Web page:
Hi, it’s Green. As you know, we lost contact with Grey’s travel around Australia during the upheavals here at the Greenygrey, but there was an exciting development today when we located Grey through its Werewolf of Oz blog.
New Theme for Werewolf of Oz
We picked it up because it has a bright new theme, so it was able to reach our blogoscope, There is good news on the blog, as it seems that Grey and its travel companions had been having trouble with a Lord of the Rings Smeagal-Gollum style nuisance, but they have now snagged Smiggin in one of its own holes.
Hi, it’s Green. I watched a great documentary by Rich Hall this week about American road movies, and it brought back memories of our Greenygrey Rambles across North America, which became an epic fantasy road book; when I was of course still one half of a full muddled superpower filled vegetarian werewolf with Grey.
Rich Hall’s Continental Drifters
The road movies documentary not only reminded me of my rambles with Grey, but also Grey’s solo rambles in Oz, which have reached epic proportions after over a year on the road.
Rich Hall does a pretty good job describing and analysing American road movies, although I was disappointed Thunderbolt and Lightfoot was not included, as I think it was a better film and fit than some of the movies included.
Watching Rich Hall’s Continental Drifters
Rich Hall’s Continental Drifters is available on BBC iplayer in the UK until 29th November. It seems to be streaming on other sites if you are in other parts of the world or reading this after that date.
Hi, it’s Wolfgang. Sorry I haven’t been around much lately, but I’ve been researching the Greenygrey legacy for posterity. But the last post with the image of a greenygrey stadium and reddish running track got me thinking.
You know, one thing I’ve found out during my research is that the greenygrey comes in all shapes and sizes. And another is that it can look very nice with extra colours complementing it. I can recall wolf-whistling at many a fair greenygrey lady wearing stylish lipstick and rouge in my younger days, and have since noticed that this combination comes in all shapes and sizes.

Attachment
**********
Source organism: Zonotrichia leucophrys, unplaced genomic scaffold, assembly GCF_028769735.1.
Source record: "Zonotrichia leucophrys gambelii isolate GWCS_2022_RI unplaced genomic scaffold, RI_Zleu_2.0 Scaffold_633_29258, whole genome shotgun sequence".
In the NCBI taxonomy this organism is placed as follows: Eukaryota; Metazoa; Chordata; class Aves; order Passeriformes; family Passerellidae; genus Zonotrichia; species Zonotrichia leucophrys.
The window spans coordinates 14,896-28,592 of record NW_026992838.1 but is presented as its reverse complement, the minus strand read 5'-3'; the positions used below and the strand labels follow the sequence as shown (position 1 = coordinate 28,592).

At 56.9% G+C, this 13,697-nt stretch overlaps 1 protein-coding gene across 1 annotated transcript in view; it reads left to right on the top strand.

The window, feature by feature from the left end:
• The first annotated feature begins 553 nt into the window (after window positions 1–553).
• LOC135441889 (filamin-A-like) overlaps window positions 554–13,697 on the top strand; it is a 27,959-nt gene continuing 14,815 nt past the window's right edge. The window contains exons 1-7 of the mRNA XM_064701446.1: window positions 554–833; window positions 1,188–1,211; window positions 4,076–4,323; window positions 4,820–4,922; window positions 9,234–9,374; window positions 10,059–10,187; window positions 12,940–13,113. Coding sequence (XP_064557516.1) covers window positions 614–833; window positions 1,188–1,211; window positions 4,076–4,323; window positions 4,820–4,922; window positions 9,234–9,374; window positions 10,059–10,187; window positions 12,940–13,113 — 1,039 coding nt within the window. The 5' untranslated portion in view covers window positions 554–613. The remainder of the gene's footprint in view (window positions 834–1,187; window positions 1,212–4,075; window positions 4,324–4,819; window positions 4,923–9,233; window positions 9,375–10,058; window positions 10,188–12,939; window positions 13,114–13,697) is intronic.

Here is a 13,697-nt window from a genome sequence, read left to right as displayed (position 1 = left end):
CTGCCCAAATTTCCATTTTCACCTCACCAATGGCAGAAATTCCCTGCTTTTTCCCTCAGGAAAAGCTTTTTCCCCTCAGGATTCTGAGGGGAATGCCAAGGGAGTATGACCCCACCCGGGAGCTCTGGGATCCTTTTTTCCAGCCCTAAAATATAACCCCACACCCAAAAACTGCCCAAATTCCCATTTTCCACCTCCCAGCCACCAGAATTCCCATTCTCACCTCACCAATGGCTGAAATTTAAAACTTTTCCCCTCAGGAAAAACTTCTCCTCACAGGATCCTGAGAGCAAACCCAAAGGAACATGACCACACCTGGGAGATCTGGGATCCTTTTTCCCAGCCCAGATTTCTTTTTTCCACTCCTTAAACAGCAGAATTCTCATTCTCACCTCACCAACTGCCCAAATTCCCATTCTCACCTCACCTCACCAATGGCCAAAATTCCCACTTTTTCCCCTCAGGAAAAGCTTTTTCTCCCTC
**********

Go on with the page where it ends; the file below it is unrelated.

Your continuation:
Why, just look at these two examples. First, you have the itty bitty hummingbird, which is one of the smallest birds in the world.
And then you have the big bulky Lancaster bomber, which is one of the biggest planes around; well, back in the good old days anyway!
Hi, it’s Susie Dentinfang here, Werewolfish language graduate, and word expert on the popular Werewolf TV quiz programme: Countdown to the Full Moon. Greenygrey has now grown of its original use in the Greenygrey world, and is commonly used in werewolf circles, such as the full moon.
Having enjoyed learning the many uses of greenygrey in the werewolf world I thought it would be fun to bring you some uses it has found in the human world. Here are two:
Greenygrey Landscape and Weather
The original use of greenygrey in the human world was for the British landscape, but this combination of green and grey can be seen in most places with grey stone and green flora. Bringing green into the equation hopefully puts a positive spin on grey days.
‘Isn’t it a lovely greenygrey day and location.’
The Doublethink Grey Area
Greenygrey has also found use as a kind of doublethink (George Orwell’s Nineteen Eighty-Four) grey area; for grey areas which seem more than one-dimensional. In this way it seems to be a 21st century version of Joseph Heller’s Catch-22double-bind logic.
Person 1: ‘I don’t know if that is a greenhouse or house of grey.’
Person 2: ‘That’s what I’d call a greenygrey area.’
I hope you’ve enjoyed these examples of greenygrey,
and will have fun putting them into play.
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